Costa Rican oxcarts are one of the country’s most distinctive symbols, as its decorative patterns have become a staple in a wide variety of Costa Rica souvenirs: from scarves and earrings to miniature-sized carts. The oxcart itself has a lengthy history, one that goes beyond becoming a very recognisable symbol for Costa Ricans.
Every Costa Rican has a very different, and very profound, relationship with each of the national symbols. Some people kiss the flag during soccer matches. Others love keeping guaria moradas, the national flower of Costa Rica, in their home or office. People can easily identify the yiguirro’s song in the morning.
Oxcarts, in my case, have the profound meaning I am writing about. Because I grew up with them. Before going more in depth, though, we have to understand why is the oxcart such an important symbol.
Making and painting a single oxcart can take up to 80 hours.
A Brief History of Costa Rica Souvenirs
The traditional oxcart was used to transport sugarcane and coffee beans from the Central Valley to different parts of Costa Rica, particularly Puntarenas. “Originally”, says Carlos Chaverri - one of the former co-owners of the Chaverri Oxcart Factory -, “oxcarts were very plain and used only a couple of coolers.”
The earliest oxcart designs were a hybrid between the Aztec disk and the Spanish wheel, as they used wheels without radii. However, as the country opened its doors to international markets, the need to transport coffee from San José to Puntarenas increased. Thus, oxcarts started becoming increasingly common.
Oxcarts became a status symbol and a way to differentiate one region of the country from another. Simple designs paved the way for more elaborate pieces of art, often using flower motifs and geometrical patterns to decorate them.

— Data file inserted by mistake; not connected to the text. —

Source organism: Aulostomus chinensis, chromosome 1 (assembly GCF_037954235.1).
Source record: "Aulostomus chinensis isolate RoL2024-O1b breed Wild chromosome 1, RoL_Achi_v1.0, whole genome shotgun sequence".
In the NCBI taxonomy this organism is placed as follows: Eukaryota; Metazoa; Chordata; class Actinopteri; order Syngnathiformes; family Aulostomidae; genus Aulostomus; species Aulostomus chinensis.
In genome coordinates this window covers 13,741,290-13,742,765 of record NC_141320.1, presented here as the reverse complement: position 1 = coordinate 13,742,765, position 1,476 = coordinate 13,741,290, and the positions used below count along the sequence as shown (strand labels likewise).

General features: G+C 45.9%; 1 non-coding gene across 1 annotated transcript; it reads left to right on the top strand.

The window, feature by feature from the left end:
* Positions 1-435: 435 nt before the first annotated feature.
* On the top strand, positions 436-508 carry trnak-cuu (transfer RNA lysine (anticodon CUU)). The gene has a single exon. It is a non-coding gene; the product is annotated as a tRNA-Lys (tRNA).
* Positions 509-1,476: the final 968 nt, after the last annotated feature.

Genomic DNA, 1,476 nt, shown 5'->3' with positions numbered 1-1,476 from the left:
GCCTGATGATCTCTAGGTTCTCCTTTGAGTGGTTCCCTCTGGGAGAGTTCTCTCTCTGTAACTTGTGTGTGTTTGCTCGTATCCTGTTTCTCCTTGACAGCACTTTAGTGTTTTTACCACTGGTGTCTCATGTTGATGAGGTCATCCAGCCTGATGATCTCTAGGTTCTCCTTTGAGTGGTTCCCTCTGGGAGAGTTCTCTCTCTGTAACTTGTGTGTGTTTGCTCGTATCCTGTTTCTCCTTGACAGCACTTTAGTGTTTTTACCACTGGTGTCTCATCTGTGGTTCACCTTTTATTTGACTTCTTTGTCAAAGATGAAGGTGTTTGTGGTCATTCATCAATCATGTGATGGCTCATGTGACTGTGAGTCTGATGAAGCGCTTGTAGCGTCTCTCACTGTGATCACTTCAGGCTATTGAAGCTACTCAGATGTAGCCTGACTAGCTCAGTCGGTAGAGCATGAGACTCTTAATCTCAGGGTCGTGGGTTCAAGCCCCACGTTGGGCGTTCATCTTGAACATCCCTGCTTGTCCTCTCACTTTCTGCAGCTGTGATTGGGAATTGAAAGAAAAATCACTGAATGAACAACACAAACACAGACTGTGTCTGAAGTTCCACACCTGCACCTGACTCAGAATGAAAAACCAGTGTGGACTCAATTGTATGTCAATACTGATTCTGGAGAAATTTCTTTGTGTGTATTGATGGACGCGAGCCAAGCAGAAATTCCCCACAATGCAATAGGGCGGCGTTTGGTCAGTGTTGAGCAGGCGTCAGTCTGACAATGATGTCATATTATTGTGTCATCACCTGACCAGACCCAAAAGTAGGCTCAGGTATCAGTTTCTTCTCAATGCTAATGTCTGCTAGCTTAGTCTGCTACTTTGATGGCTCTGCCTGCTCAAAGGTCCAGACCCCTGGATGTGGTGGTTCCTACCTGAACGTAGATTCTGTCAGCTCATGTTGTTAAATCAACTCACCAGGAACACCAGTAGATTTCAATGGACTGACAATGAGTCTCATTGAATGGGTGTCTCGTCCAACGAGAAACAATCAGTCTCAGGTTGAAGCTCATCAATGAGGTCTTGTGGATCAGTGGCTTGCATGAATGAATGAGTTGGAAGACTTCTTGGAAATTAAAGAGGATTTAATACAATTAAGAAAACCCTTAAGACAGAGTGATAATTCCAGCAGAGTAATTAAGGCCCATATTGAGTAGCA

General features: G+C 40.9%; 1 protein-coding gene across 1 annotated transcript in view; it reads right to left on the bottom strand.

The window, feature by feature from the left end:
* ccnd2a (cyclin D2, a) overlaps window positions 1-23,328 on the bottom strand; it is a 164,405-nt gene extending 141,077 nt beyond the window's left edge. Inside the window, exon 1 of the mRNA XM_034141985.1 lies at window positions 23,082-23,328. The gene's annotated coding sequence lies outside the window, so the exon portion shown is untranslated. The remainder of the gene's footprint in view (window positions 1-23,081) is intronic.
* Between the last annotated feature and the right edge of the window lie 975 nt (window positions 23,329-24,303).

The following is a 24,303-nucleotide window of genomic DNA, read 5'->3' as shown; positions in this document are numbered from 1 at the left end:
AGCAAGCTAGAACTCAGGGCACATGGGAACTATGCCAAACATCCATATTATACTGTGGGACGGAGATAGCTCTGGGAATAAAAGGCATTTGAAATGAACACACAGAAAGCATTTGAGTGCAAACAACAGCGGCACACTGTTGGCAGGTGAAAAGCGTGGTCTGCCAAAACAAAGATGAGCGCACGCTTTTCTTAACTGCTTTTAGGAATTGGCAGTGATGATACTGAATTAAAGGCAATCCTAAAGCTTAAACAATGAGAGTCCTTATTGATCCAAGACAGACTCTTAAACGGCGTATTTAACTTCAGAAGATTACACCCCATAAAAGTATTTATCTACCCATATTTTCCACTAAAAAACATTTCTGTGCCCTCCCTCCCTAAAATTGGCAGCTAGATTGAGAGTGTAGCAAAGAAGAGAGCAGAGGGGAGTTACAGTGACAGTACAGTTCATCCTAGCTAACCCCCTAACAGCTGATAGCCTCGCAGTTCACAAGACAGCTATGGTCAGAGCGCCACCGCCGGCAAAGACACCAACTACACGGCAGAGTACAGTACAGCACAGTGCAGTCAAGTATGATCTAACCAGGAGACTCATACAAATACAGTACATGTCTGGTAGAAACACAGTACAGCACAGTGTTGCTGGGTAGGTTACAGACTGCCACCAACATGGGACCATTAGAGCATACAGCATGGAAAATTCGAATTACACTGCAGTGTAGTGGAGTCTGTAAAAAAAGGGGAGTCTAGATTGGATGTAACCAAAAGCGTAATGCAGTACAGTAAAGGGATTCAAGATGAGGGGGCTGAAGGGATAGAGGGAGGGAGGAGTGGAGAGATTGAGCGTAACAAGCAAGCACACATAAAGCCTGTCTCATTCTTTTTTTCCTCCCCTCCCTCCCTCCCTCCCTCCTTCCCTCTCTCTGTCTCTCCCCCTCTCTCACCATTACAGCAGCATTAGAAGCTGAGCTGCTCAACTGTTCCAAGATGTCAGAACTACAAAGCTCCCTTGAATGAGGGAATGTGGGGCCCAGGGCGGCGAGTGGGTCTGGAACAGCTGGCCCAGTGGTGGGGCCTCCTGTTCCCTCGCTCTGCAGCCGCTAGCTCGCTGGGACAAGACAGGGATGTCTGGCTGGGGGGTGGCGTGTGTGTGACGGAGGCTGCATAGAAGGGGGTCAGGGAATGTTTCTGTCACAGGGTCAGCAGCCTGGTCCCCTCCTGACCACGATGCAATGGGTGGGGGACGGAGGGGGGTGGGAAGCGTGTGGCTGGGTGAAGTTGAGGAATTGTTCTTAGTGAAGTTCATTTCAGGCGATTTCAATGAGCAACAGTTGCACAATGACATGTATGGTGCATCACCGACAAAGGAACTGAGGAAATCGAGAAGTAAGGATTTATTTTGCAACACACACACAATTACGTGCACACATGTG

The role of the “boyero”, the person in charge of the oxcart and its oxen, cannot be overlooked. Many Costa Rican history books emphasize this figure, as it is often considered a symbol for progress.
The 15-day trips were often filled with obstacles: rain, mud, dense forests and hundreds of unknown creatures. Yet hundreds of these boyeros made constant trips forth and back, thus helping Costa Rica open its doors to the world.
The “Desfile de Boyeros” in San Isidro de Heredia is an initiative to keep the boyero tradition alive.
From a Factory to a Symbol
At the beginning of the XXth century, the technological advancements made on the oxcart made it easier to produce in larger quantities. Two of the oldest and largest oxcart factories are still up and running: the Fabrica de Carretas Joaquín Chaverri (founded in 1903) and the Fábrica de Carretas Eloy Alfaro (founded in 1902). Both factories are in Sarchí, Alajuela.
The building where Eloy Alfaro’s factory is located was declared an architectural landmark in 2014. There are several milestones that led to this: first, declaring Sarchí as the birthplace of Costa Rican craftsmanship in 1983; then, declaring the oxcart as the “national symbol for work” in 1989; and Unesco’s document declaring both the oxcart and the boyeo as part of the humankind’s oral and immaterial patrimony.